This comprehensive article is for all you aspiring eco-moms out there looking for easy green tips to help you and your family live a more sustainable lifestyle.
Even if you already consider yourself pretty green, I think you’ll still find an idea or two to further reduce your carbon footprint.
Let’s start by talking about what “being green” even means! Really want it comes down to is reducing your impact on the environment.
As I mention in my article on Raising a Green Baby featured on Birth Eat Love:
Everyday things from cooking to showering to driving all use the earth’s resources in one way or another. We want to make smart choices to have the smallest environmental footprint possible.
Another aspect of being green is about health and happiness, keeping things as natural as possible to reduce the toxins entering your body.
Nothing sounds bad about any of that! As moms, we all want to leave the world in the best shape possible for our children.
So without further adieu, let’s start these easy green tips you can incorporate into your family’s everyday life:
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In This Guide:
Steps to Achieve Your Eco-Moms Status:
1 | Rethink Your Laundry Game
The easiest green tips for your laundry are actually regarding the drying process.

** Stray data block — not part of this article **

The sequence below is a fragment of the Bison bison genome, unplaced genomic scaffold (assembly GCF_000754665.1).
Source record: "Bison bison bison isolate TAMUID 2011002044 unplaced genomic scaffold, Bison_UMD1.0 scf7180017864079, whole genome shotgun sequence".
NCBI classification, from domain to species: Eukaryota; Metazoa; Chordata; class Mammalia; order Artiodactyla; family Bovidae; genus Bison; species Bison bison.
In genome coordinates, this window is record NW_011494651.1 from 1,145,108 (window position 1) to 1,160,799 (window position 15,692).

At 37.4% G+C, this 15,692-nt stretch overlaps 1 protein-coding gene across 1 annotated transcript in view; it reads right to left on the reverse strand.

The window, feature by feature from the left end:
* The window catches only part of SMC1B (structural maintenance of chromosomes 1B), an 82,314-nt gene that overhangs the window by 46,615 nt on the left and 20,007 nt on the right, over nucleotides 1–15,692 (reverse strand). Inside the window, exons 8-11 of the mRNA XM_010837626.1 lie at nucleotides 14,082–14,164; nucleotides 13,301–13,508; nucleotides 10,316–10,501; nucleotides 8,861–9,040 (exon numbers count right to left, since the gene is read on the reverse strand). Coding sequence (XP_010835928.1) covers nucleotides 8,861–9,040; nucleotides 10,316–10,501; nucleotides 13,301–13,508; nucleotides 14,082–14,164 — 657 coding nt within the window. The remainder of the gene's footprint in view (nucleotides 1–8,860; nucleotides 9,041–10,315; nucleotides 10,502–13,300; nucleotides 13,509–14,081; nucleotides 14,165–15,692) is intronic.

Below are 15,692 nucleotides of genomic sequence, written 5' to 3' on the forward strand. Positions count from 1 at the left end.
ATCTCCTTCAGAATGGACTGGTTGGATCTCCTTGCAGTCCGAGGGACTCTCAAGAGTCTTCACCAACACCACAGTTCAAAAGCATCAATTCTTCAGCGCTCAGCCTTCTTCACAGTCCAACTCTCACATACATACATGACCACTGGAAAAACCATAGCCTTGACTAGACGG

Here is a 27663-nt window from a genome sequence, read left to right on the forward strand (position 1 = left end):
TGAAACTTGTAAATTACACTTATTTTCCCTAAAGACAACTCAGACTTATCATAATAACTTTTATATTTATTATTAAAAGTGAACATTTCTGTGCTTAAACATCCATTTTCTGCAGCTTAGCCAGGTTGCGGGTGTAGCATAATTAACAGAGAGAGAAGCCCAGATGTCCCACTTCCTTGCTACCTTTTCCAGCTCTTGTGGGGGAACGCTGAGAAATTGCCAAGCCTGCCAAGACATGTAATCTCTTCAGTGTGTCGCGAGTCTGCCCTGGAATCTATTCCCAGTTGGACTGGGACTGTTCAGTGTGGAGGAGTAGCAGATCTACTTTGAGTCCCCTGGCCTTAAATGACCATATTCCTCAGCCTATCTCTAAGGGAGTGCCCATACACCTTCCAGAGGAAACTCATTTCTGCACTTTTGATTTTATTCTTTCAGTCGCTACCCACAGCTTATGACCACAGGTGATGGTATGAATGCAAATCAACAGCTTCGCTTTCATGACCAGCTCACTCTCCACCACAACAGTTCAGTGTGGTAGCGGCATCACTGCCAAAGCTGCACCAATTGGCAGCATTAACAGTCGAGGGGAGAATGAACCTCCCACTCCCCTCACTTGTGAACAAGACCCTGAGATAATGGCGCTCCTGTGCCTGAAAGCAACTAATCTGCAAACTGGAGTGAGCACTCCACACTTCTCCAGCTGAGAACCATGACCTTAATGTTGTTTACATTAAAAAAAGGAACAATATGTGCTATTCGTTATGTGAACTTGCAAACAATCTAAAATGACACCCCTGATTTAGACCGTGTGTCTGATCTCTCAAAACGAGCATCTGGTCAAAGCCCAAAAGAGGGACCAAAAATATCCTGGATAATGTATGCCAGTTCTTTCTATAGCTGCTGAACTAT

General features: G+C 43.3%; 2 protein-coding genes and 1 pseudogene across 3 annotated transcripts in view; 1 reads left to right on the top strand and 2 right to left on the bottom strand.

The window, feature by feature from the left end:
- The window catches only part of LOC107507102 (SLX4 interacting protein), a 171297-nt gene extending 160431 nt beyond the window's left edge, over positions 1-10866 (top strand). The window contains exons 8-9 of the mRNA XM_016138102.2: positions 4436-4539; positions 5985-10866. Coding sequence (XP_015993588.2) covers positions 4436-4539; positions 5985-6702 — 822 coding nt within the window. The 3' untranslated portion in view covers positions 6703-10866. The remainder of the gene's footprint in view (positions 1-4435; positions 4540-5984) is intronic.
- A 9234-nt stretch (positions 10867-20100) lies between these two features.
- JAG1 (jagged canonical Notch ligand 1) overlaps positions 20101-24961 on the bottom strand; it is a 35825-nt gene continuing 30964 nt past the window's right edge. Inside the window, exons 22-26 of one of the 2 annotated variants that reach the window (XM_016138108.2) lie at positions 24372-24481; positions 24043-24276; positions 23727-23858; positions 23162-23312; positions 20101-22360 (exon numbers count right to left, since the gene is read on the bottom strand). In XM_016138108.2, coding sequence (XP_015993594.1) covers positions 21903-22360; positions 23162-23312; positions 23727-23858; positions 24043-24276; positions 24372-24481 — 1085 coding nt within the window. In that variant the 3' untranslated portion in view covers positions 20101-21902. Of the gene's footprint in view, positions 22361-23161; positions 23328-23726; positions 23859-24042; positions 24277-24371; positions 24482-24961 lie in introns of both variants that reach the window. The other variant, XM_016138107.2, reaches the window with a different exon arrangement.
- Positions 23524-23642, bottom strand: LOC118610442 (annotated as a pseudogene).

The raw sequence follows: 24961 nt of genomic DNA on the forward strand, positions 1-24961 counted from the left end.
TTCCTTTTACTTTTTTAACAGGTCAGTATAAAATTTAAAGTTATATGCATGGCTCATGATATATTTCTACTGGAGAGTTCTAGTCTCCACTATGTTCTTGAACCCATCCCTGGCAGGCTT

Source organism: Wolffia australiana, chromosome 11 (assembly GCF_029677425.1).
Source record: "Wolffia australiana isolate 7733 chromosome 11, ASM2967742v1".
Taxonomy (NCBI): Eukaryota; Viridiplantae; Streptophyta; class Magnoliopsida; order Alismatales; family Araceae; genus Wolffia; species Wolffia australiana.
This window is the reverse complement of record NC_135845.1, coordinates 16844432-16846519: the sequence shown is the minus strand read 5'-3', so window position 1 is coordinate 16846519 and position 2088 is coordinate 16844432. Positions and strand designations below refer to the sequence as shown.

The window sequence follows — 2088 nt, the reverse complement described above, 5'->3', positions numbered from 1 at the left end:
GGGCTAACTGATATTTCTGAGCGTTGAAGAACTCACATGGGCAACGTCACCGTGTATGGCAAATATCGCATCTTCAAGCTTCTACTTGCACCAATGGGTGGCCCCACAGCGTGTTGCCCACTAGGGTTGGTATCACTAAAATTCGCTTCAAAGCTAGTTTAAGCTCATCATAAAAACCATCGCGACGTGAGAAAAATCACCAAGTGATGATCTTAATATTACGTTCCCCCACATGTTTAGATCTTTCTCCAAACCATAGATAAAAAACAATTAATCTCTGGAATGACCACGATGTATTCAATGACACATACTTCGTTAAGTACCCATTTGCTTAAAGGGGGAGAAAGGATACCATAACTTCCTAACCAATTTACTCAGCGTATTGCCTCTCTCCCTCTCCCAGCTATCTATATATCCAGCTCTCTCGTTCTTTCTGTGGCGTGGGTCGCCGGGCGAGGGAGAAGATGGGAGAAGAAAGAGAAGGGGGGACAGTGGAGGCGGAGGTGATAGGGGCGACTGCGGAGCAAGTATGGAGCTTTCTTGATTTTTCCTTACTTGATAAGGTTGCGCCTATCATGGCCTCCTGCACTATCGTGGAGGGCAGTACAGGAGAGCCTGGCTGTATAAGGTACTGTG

Sure you could make your own detergent (many super eco-moms do!), but I wouldn’t qualify that as an “easy” change to make.
Why are dryer balls such a big deal?
Well they improve the drying cycle by physically separating the wet clothing. This allows the clothes to dry more evenly and quickly (and therefore use less electricity).
If you think you’re going to miss that “dryer sheet smell”, try a few drops of lavender essential oil on the balls before placing them in the dryer.
2 | Avoid Plastic Around Food
The one place it is almost impossible to stay away from plastic is at the grocery store. Between plastic jars, bags, wrapping… it’s everywhere!
Here are a couple of easy green tips you can use at the grocery store to prevent excess waste:
- Try to buy from the bulk section when you can. Many places will let you bring in your own glass mason jars, tare the container, add items and then reweigh it. This is a great way to buy nuts, oatmeal, candy, and more!
- Skip the plastic produce bags entirely if you’re just buying a handful of an item (like 3 pears), the checkout people can weigh it just the same and you’re going to wash them at home anyway. For items that require a bag (brussel sprouts, green beans, etc), invest in these reusable mesh produce bags.
- When possible, purchase raw and deli meats directly from the counter. Bring your own container so they don’t have to wrap everything in plastic.
- Last, but not least, good eco-moms not only purchase, but remember to bring their reusable grocery bags. And if you get super cute ones like these, you’ll actually want to use them!
3 | Say Goodbye to Paper Towels
Rather than using paper towels for cleaning and drying, switch to reusable towels. This is one of the first green tips our family integrated into our lifestyle because it’s so simple!
Grab old kitchen towels, cheap washcloths, or rags and put them in a deep drawer (no need to fold, who has time for that?). When you need to clean up something or wipe the counter, grab one of the towels instead of paper products.